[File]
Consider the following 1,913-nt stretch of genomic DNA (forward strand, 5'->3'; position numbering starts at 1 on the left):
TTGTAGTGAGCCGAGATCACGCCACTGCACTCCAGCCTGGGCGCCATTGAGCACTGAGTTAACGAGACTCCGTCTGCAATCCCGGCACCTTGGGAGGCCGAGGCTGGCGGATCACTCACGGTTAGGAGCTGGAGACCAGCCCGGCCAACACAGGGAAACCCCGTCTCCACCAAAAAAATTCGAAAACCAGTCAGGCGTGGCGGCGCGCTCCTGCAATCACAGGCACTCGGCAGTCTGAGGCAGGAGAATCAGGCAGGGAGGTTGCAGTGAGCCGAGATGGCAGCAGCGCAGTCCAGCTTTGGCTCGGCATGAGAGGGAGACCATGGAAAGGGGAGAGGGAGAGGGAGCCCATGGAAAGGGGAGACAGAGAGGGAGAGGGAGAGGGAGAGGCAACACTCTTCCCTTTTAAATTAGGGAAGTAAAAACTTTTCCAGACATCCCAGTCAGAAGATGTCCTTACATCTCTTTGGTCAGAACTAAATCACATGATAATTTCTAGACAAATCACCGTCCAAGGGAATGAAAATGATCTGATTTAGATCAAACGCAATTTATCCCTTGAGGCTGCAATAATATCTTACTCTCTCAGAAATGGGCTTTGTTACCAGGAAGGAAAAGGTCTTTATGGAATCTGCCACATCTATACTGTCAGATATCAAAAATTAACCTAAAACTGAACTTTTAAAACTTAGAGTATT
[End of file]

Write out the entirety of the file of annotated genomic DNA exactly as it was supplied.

Consider the following 1,913-nt stretch of genomic DNA (forward strand, 5'->3'; position numbering starts at 1 on the left):
TTGTAGTGAGCCGAGATCACGCCACTGCACTCCAGCCTGGGCGCCATTGAGCACTGAGTTAACGAGACTCCGTCTGCAATCCCGGCACCTTGGGAGGCCGAGGCTGGCGGATCACTCACGGTTAGGAGCTGGAGACCAGCCCGGCCAACACAGGGAAACCCCGTCTCCACCAAAAAAATTCGAAAACCAGTCAGGCGTGGCGGCGCGCTCCTGCAATCACAGGCACTCGGCAGTCTGAGGCAGGAGAATCAGGCAGGGAGGTTGCAGTGAGCCGAGATGGCAGCAGCGCAGTCCAGCTTTGGCTCGGCATGAGAGGGAGACCATGGAAAGGGGAGAGGGAGAGGGAGCCCATGGAAAGGGGAGACAGAGAGGGAGAGGGAGAGGGAGAGGCAACACTCTTCCCTTTTAAATTAGGGAAGTAAAAACTTTTCCAGACATCCCAGTCAGAAGATGTCCTTACATCTCTTTGGTCAGAACTAAATCACATGATAATTTCTAGACAAATCACCGTCCAAGGGAATGAAAATGATCTGATTTAGATCAAACGCAATTTATCCCTTGAGGCTGCAATAATATCTTACTCTCTCAGAAATGGGCTTTGTTACCAGGAAGGAAAAGGTCTTTATGGAATCTGCCACATCTATACTGTCAGATATCAAAAATTAACCTAAAACTGAACTTTTAAAACTTAGAGTATT